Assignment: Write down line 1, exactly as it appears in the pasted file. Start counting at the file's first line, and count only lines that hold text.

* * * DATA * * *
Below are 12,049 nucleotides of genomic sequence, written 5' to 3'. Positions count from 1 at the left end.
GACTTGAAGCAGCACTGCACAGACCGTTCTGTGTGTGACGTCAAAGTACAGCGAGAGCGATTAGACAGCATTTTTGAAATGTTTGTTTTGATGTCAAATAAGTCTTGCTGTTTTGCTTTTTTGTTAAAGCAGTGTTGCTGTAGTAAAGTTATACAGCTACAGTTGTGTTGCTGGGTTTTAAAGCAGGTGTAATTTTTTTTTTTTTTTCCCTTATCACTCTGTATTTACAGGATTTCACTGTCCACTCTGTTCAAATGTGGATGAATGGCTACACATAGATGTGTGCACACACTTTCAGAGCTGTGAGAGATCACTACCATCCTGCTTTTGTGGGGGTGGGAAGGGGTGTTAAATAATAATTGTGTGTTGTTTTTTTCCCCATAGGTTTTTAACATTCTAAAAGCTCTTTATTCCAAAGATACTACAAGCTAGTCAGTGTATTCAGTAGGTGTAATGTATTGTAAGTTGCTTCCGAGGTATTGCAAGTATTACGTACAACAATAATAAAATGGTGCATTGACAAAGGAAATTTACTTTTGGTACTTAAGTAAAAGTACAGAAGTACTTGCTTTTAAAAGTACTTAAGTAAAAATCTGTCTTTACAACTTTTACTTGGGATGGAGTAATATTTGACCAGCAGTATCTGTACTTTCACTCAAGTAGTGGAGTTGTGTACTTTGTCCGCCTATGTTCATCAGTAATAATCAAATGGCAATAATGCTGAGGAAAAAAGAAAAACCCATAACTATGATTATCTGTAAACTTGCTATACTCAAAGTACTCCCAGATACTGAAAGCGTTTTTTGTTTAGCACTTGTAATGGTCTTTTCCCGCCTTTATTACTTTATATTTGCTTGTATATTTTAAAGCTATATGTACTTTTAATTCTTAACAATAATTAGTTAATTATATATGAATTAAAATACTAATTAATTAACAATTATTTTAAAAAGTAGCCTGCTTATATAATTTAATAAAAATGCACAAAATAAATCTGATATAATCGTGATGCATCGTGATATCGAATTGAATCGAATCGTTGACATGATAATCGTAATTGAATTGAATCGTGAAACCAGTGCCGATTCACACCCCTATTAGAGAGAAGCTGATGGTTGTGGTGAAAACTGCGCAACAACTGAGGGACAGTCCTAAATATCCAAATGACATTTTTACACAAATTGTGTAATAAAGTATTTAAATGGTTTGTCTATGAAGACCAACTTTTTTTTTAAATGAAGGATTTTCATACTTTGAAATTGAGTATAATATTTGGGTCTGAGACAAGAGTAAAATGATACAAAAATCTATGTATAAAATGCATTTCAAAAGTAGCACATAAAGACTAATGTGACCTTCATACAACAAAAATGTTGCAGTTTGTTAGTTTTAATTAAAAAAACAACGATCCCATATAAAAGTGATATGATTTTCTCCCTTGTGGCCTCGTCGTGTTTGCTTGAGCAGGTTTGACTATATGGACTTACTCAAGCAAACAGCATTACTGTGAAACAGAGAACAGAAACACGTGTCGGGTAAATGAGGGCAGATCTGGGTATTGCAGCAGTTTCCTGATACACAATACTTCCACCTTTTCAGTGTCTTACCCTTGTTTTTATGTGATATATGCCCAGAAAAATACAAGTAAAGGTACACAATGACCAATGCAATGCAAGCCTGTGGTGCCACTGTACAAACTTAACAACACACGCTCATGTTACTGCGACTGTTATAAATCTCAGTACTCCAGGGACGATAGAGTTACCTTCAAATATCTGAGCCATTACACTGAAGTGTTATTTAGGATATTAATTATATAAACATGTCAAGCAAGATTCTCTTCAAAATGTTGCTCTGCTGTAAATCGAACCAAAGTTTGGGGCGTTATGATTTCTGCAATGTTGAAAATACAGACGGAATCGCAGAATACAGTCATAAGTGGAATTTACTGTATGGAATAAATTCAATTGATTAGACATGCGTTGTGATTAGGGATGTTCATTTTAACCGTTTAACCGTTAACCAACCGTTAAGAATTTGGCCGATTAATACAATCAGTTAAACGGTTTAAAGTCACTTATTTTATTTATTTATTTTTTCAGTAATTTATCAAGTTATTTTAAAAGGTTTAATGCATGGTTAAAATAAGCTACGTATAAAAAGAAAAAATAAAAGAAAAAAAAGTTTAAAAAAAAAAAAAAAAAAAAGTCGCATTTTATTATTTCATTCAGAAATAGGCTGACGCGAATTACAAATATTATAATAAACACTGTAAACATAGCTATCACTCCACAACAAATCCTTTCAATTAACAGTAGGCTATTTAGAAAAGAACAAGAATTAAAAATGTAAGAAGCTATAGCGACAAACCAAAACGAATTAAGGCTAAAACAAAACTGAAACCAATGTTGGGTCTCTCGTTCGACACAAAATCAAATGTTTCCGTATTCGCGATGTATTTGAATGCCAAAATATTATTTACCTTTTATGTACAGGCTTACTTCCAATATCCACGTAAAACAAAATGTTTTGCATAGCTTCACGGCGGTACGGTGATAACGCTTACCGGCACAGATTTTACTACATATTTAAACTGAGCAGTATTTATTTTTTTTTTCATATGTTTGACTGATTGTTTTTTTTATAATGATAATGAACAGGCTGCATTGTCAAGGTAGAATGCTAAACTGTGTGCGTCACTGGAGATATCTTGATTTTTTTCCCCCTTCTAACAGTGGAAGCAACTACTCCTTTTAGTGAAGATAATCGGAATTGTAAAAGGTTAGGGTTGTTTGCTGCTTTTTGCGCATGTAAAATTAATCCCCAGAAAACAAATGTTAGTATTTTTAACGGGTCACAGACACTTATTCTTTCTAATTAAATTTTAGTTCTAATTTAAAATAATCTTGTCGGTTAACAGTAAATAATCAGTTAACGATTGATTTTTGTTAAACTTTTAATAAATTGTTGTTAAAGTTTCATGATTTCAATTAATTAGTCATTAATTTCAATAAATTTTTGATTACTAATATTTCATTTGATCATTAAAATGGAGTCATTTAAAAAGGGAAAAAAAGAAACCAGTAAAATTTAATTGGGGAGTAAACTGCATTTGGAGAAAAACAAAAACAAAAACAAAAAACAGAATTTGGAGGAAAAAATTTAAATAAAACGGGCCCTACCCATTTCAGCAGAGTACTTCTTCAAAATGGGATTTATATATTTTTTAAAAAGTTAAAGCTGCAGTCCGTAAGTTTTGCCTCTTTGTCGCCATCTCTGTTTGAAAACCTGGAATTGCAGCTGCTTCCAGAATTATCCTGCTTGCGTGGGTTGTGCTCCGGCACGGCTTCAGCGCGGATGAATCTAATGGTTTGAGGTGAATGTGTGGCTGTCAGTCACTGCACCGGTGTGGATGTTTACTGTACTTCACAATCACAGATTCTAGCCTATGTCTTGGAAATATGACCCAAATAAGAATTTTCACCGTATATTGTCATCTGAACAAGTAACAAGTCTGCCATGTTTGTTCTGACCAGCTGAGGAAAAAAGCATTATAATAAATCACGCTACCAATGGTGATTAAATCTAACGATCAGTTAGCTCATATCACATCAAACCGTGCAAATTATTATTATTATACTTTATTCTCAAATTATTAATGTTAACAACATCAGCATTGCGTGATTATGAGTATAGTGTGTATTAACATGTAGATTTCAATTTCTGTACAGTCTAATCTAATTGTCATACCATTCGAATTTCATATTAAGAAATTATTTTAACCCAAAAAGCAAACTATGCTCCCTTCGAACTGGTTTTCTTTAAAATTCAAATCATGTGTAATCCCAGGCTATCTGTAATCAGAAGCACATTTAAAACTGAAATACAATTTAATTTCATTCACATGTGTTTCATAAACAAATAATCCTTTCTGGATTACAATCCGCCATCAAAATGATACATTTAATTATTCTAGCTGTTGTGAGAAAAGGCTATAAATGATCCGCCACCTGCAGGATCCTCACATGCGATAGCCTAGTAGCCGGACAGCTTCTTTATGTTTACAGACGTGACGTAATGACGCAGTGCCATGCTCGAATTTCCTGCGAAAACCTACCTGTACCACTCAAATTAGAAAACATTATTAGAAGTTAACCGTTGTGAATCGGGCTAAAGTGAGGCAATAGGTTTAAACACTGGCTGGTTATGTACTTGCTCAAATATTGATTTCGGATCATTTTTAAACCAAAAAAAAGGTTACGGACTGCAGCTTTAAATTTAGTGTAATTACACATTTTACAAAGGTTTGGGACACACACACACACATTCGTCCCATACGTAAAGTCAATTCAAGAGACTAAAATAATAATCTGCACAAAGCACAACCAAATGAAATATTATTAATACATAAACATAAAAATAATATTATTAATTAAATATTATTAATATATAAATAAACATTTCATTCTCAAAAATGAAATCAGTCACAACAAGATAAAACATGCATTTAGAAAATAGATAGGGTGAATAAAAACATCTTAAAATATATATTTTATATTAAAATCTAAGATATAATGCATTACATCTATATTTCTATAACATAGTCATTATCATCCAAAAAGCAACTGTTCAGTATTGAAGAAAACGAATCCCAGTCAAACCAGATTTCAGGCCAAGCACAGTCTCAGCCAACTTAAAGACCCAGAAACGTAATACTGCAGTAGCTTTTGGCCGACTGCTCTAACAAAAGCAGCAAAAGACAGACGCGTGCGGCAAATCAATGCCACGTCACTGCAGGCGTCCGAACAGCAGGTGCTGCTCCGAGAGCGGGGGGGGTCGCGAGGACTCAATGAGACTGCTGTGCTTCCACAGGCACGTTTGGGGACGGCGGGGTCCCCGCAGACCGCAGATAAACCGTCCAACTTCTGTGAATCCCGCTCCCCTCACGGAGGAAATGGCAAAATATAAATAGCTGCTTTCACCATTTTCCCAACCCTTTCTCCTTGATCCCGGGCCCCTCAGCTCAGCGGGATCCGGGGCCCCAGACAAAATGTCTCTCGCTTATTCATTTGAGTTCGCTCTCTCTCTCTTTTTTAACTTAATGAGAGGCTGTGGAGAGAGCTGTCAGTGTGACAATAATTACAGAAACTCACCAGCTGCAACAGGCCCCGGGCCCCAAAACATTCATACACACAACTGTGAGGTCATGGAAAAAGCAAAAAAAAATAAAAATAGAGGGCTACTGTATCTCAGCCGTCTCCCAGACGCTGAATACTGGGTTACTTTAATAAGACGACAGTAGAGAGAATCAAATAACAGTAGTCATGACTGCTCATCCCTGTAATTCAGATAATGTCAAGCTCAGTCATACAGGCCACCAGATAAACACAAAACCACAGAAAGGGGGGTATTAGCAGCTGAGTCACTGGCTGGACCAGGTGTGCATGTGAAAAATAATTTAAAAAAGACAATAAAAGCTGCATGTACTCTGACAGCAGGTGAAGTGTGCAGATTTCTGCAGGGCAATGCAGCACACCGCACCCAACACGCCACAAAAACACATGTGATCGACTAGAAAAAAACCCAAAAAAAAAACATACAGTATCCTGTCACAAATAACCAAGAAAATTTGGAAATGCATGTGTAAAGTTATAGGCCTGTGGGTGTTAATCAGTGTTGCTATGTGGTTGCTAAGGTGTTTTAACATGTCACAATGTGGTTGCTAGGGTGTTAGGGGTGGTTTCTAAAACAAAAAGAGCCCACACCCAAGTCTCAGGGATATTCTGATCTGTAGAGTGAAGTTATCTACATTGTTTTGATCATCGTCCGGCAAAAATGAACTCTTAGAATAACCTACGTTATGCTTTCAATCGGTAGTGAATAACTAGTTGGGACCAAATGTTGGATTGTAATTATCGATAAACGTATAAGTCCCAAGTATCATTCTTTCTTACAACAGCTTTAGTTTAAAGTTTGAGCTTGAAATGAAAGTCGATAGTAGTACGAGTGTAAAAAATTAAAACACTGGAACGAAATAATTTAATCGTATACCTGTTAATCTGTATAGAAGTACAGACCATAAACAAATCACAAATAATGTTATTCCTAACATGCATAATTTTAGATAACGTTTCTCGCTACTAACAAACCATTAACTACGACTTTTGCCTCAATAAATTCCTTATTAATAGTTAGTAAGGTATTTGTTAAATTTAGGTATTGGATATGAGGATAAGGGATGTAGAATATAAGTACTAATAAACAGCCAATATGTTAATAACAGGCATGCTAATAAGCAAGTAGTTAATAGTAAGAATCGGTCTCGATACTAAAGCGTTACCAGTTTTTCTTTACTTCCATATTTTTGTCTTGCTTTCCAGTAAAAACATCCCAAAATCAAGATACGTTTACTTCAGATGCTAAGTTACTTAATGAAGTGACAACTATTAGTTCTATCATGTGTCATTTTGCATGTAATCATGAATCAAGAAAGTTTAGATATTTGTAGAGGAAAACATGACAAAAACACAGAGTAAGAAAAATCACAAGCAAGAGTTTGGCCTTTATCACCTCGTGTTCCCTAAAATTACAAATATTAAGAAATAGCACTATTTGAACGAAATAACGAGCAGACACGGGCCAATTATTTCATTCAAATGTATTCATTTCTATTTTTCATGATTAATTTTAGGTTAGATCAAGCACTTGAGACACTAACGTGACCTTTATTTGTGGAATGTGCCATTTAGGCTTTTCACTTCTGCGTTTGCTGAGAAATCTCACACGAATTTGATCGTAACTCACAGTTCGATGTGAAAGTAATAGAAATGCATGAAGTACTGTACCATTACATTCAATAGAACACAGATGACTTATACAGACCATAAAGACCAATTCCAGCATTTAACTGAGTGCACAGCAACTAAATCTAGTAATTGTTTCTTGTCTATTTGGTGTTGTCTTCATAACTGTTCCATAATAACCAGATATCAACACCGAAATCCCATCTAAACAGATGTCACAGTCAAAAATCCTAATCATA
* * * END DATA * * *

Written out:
Below are 12,049 nucleotides of genomic sequence, written 5' to 3'. Positions count from 1 at the left end.